Pacifism as Pathology: Notes on an American Pseudopraxis is the title of an essay by Ward Churchill. First published in 1986.

His primary argument is that pacifism is incompatible with revolutionary goals and is, in fact, self destructive in terms of being ineffectual at best and a reinforcement of the status quo at worst.

Churchill believes that pacifism casts social conflict as a morality play, with the violent state being evil and the pacifist revolutionaries being good. The "good" cannot use the tools of the "evil" to achieve its goals, and therefore the use of violence is prohibited. The pacifists' superior morality will (it is believed) win in the end.

Pacifist revolutionaries believe that the state will eventually dissolve in the face of the superior social structure that pacifists will create. This ignores the fact that states exist to aggrandize and maintain power, and will not allow themselves to simply be "replaced" with something new and better. In Churchill's words, "Absurdity clearly abounds when suggesting that the state will refrain from using all necessary physical force to protect against undesired forms of change and threats to its safety". (p. 44)

Churchill uses the Holocaust as an example of the futility of non-violent resistance. He does not claim that an armed uprising would necessarily have prevented the Holocaust, but he does say "Rebellion could only have saved either the life they were going to lose anyway, or the lives of others. Inertia it was that led millions of Jews into the ghettos that the SS had created for them." (p.36)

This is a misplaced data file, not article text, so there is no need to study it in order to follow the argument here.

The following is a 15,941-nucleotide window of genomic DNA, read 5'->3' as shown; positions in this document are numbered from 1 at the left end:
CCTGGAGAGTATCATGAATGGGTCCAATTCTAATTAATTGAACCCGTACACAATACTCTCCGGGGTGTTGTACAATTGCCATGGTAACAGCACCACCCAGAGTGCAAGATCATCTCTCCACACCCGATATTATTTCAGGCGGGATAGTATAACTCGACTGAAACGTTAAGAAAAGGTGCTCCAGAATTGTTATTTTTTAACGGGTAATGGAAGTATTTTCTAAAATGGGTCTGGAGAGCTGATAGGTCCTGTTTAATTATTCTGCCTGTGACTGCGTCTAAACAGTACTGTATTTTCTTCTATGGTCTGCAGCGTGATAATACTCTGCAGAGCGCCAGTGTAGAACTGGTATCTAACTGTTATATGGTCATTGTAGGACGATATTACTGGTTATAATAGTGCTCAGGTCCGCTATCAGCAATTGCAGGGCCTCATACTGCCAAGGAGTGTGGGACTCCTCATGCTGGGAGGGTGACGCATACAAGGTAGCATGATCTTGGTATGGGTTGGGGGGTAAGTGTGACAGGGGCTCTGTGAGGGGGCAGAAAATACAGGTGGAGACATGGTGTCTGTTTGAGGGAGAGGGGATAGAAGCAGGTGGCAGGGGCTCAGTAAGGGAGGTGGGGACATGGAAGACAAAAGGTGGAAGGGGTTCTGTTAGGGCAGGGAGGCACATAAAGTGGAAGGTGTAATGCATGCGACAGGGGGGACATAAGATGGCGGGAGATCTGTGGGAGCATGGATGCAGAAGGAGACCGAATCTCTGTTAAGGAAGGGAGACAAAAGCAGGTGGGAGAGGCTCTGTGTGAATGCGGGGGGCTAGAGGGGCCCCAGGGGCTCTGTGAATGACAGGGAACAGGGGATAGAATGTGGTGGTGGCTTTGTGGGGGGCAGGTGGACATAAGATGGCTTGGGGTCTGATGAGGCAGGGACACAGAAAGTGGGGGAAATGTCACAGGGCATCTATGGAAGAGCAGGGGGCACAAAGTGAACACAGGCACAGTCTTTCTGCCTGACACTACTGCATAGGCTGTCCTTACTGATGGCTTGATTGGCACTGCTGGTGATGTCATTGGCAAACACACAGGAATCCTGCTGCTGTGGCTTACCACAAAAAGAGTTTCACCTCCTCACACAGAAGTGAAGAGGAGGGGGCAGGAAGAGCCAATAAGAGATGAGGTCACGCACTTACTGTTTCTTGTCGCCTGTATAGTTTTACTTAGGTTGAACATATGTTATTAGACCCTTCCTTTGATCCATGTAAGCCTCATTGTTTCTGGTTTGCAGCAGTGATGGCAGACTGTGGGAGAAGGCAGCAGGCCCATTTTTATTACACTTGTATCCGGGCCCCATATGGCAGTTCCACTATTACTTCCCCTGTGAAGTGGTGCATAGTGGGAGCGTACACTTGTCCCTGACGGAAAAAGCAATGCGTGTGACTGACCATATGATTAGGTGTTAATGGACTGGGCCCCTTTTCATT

This is, of course, an example of the "it's better to go down fighting" ethos.

Ghandi's civil disobedience movement and the non-violent successes of the American civil rights movement are placed in context by Churchill. The British Empire had just suffered the massive violence of World War II, which made it extremely difficult to hold on to its colonies. It is unlikely (especially given the history of resistance to British rule) that Britain would have given India its independence solely based on Ghandi's passive resisters. The non-violent civil rights movement in the U.S. was accompanied by the threat of armed uprising by militant blacks, the rioting in urban ghettos, and the beginnings of the war against South Vietnam.

In Churchill's opinion, modern, North American pacifism is essentially the luxury of armchair revolutionaries (my words) who are not forced to face the repressive instruments of the state and society on a daily basis.

He does acknowledge the very real risks run by Ghandi's followers, and adherents to Martin Luther King, Jr.'s philosophy and, as such also sees pacifism by white people as being essentially racist and paternalistic. Especially in the case of non-violent "solidarity" with armed revolutionary movements in other countries.

Churchill has his points, and is persuasive about pacifist revolution being doomed to failure. However, he seems to ignore the fact that armed revolution is nearly equally doomed to failure as the state can easily outgun and outsoldier (until we convert all the working class soldiers to the good side) any upstart violent revolution.

The great debate continues.

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